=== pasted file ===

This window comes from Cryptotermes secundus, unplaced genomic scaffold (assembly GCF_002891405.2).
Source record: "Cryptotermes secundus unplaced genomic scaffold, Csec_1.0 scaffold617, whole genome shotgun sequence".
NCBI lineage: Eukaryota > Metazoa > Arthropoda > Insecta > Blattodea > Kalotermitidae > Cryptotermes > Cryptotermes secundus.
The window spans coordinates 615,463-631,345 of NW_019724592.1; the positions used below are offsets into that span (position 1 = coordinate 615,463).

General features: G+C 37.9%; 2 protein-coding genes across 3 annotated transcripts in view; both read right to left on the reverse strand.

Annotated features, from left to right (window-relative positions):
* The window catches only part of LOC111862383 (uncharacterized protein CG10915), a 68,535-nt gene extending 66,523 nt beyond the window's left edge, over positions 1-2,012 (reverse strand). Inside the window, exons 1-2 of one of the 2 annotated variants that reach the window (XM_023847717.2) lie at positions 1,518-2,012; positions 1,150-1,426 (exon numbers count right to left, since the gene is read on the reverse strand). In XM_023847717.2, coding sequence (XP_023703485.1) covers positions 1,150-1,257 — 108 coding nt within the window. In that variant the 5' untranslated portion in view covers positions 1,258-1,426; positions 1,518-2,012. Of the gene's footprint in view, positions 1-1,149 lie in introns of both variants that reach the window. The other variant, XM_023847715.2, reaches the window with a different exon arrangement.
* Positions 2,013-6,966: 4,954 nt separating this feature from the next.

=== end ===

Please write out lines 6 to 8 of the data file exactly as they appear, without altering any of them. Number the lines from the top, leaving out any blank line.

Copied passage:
Annotated features, from left to right (window-relative positions):
* The window catches only part of LOC111862383 (uncharacterized protein CG10915), a 68,535-nt gene extending 66,523 nt beyond the window's left edge, over positions 1-2,012 (reverse strand). Inside the window, exons 1-2 of one of the 2 annotated variants that reach the window (XM_023847717.2) lie at positions 1,518-2,012; positions 1,150-1,426 (exon numbers count right to left, since the gene is read on the reverse strand). In XM_023847717.2, coding sequence (XP_023703485.1) covers positions 1,150-1,257 — 108 coding nt within the window. In that variant the 5' untranslated portion in view covers positions 1,258-1,426; positions 1,518-2,012. Of the gene's footprint in view, positions 1-1,149 lie in introns of both variants that reach the window. The other variant, XM_023847715.2, reaches the window with a different exon arrangement.
* Positions 2,013-6,966: 4,954 nt separating this feature from the next.